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The K7RA Solar Update


The average daily sunspot numbers were up this week by a tiny bit, from 88.1 to 90.6, while the average daily solar flux was down slightly, from 136.2 to 134.9. Sunspot numbers for January 5-11 were 99, 118, 110, 90, 90, 63 and 64, with a mean of 90.6. The 10.7 cm flux was 141.3, 135.5, 140.5, 135.8, 142.3, 128.8 and 120.1, with a mean of 134.9. The estimated planetary A indices were 5, 5, 5, 4, 6, 4 and 5, with a mean of 4.9. The estimated mid-latitude A indices were 6, 6, 5, 5, 7, 5 and 5, with a mean of 5.6.

I’m looking at recent sunspot data since May 2011 using the WA4TTK Solar Data Plotter. The activity had a rising trend throughout 2011 and seemed to peak around mid-November, but since then has softened.

The latest daily projection from NOAA/USAF shows solar flux about 20 points lower than the average for the week, at 115 on January 13-15, 120 on January 16-20, and then a jump of 25 points to 145 on January 21-26. It declines again to a minimum of 135 on January 3-February 6, but then rises to a peak of 165 on February 17-21. The predicted planetary A index is 5 on January 12, 8 on January 13-14, 5 on January 15-17, 8 on January 18-19, and then back to 5 on January 20-27.

Rulon Passey, W7QR, of Ogden, Utah, pointed out that the solar flux and Ap index forecast were missing from last week’s bulletin. But you can get the same data, updated daily, here.

It is a shame that archives of these forecasts going way back aren’t available. They are up for less than three weeks, or at least the current ones are. But let’s try something interesting: The predicted solar flux of 165 for February 17-21 is rather extraordinary. This is a period of five days, and happens to be right in the middle of what will be our data reporting period for bulletin number 8 on February 24, February 16-22. If we are to take this forecast literally, with a solar flux value of 160 predicted on both the first and last days, on that would be an average solar flux value for that seven days of 163.6.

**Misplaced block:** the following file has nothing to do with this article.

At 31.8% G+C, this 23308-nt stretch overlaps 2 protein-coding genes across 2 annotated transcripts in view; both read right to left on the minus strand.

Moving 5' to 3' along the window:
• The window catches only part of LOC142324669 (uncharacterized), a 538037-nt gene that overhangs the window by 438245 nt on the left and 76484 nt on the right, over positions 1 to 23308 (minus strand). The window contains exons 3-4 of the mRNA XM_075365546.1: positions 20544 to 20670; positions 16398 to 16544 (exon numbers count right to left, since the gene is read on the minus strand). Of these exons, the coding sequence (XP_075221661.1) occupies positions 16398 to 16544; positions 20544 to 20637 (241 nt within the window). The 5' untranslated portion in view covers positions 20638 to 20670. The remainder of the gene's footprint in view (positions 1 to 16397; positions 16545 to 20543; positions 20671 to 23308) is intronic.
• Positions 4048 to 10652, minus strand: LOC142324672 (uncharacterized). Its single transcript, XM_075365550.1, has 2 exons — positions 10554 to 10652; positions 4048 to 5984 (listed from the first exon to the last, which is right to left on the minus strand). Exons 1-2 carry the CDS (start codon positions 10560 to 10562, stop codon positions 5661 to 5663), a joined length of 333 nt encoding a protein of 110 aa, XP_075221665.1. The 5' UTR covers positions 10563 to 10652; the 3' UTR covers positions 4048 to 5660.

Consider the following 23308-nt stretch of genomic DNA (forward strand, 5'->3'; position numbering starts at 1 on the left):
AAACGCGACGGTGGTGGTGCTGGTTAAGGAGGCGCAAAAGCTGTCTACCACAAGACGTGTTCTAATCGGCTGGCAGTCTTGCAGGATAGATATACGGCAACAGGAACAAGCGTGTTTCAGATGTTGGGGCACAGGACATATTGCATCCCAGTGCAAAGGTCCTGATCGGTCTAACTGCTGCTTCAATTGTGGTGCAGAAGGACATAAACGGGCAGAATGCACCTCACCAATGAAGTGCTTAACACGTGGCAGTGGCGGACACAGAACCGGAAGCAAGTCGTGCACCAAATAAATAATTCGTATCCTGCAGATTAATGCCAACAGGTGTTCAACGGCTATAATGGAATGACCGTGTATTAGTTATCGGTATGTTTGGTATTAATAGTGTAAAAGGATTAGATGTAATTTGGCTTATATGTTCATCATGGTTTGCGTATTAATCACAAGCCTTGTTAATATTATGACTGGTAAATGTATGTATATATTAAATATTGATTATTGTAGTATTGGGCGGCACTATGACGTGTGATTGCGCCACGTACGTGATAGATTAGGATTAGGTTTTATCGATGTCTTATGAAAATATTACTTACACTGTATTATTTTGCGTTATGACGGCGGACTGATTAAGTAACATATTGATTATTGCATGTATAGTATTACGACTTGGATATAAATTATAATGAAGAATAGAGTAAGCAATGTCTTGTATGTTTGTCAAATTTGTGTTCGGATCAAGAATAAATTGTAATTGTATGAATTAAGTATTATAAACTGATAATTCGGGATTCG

I was surprised when I searched for the last time our bulletin reported an average at this level or higher.  The last time was on November 11, 2011 with data from November 3-9. The average solar flux was 173.7, and average sunspot number was 153.4. But even more surprising was that when I searched for any previous bulletin that reported an average this high or higher, I found that way back on January 17, 2003 -- nearly nine years ago -- we reported an average solar flux of 173.6 and sunspot number of 200.9. This was right before Solar Cycle 23 plunged toward the long quiet period that we recently recovered from with the upswing of Solar Cycle 24.

So let’s track this and see if the prediction for the period six weeks from now changes, by how much and when. I suppose this prediction may be based on a return to norm, assuming that Solar Cycle 24 peaks in 2013, with the fact that the recent activity for the past few weeks has been lower than it was in the last months of 2011.

The current issue of Atlantic Magazine has an entertaining and informative article about the Sun and space weather prediction.

Last week, we mentioned adjustments to the geomagnetic indices. Michael Husler of NOAA sent a link to a page describing the new geomagnetic products, and you can see it here.

Unfortunately, due to a staff retirement in Prague, we are no longer getting the updates from Geophysical Institute Prague. These were begun 34 years ago in January, 1978.

All times listed are UTC, unless otherwise noted.

Amateur solar observer Tad Cook, K7RA, of Seattle, Washington, provides this weekly report on solar conditions and propagation. This report also is available via W1AW every Friday, and an abbreviated version appears each Thursday in The ARRL Letter. You can find a guide to articles and programs concerning propagation here. Check here and here for a detailed explanation of the numbers used in this bulletin. An archive of past propagation bulletins can be found here. You can find monthly propagation charts between four USA regions and 12 overseas locations here. Readers may contact the author via e-mail.



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